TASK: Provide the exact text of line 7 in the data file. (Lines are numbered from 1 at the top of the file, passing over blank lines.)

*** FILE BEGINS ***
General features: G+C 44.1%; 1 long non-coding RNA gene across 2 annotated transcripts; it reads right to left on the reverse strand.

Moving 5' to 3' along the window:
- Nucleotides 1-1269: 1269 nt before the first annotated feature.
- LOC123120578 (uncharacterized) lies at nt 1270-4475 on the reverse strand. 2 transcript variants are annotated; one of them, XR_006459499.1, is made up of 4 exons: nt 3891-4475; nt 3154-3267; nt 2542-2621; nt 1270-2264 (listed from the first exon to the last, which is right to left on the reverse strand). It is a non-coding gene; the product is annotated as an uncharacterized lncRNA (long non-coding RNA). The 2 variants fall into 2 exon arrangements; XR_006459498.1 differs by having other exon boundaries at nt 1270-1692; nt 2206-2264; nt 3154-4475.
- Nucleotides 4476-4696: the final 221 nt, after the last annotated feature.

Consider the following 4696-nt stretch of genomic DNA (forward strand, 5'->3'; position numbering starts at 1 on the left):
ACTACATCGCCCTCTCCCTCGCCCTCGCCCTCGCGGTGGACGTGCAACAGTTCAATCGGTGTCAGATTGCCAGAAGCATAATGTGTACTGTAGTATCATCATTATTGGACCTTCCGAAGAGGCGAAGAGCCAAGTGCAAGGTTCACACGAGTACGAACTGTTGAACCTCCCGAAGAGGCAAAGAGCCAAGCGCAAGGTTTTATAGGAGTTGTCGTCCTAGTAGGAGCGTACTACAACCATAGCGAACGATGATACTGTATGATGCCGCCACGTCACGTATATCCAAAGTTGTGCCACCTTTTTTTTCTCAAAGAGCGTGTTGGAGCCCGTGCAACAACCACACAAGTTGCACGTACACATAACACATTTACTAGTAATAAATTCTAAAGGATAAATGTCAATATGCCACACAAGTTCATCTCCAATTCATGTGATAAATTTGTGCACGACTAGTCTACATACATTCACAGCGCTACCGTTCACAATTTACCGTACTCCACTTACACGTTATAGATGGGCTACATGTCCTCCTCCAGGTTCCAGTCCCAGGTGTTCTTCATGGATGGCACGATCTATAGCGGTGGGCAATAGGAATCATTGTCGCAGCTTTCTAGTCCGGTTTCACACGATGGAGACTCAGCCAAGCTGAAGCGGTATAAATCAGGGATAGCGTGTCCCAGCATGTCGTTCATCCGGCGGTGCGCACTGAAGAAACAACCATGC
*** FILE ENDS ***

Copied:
ACTACATCGCCCTCTCCCTCGCCCTCGCCCTCGCGGTGGACGTGCAACAGTTCAATCGGTGTCAGATTGCCAGAAGCATAATGTGTACTGTAGTATCATCATTATTGGACCTTCCGAAGAGGCGAAGAGCCAAGTGCAAGGTTCACACGAGTACGAACTGTTGAACCTCCCGAAGAGGCAAAGAGCCAAGCGCAAGGTTTTATAGGAGTTGTCGTCCTAGTAGGAGCGTACTACAACCATAGCGAACGATGATACTGTATGATGCCGCCACGTCACGTATATCCAAAGTTGTGCCACCTTTTTTTTCTCAAAGAGCGTGTTGGAGCCCGTGCAACAACCACACAAGTTGCACGTACACATAACACATTTACTAGTAATAAATTCTAAAGGATAAATGTCAATATGCCACACAAGTTCATCTCCAATTCATGTGATAAATTTGTGCACGACTAGTCTACATACATTCACAGCGCTACCGTTCACAATTTACCGTACTCCACTTACACGTTATAGATGGGCTACATGTCCTCCTCCAGGTTCCAGTCCCAGGTGTTCTTCATGGATGGCACGATCTATAGCGGTGGGCAATAGGAATCATTGTCGCAGCTTTCTAGTCCGGTTTCACACGATGGAGACTCAGCCAAGCTGAAGCGGTATAAATCAGGGATAGCGTGTCCCAGCATGTCGTTCATCCGGCGGTGCGCACTGAAGAAACAACCATGC